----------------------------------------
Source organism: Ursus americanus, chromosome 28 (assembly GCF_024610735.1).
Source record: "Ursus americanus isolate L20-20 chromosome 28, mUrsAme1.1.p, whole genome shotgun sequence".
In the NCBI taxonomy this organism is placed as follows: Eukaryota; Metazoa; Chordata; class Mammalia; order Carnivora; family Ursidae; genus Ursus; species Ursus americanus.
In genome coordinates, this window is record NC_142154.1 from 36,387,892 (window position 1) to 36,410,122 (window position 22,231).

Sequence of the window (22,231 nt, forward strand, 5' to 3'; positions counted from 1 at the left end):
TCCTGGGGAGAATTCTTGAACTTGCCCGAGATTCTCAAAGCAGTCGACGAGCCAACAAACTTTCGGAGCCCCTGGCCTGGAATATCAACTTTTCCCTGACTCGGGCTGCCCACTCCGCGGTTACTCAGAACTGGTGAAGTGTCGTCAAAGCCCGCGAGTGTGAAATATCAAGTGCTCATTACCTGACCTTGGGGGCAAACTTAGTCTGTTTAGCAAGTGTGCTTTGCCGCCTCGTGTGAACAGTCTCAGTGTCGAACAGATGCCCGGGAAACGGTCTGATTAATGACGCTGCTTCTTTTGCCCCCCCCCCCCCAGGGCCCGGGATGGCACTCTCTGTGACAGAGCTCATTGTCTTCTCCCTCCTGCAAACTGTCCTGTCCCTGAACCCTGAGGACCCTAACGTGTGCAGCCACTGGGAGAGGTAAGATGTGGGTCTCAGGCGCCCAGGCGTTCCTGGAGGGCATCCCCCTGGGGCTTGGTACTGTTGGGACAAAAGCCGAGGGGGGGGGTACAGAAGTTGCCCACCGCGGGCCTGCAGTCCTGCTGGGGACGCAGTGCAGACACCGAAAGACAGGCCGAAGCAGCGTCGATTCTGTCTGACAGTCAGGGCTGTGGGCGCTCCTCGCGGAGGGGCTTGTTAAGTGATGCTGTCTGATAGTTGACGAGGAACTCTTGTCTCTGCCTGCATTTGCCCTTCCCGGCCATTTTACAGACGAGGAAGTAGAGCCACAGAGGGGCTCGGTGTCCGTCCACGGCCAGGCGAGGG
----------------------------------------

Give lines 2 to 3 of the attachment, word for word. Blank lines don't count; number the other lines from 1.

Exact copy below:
Source record: "Ursus americanus isolate L20-20 chromosome 28, mUrsAme1.1.p, whole genome shotgun sequence".
In the NCBI taxonomy this organism is placed as follows: Eukaryota; Metazoa; Chordata; class Mammalia; order Carnivora; family Ursidae; genus Ursus; species Ursus americanus.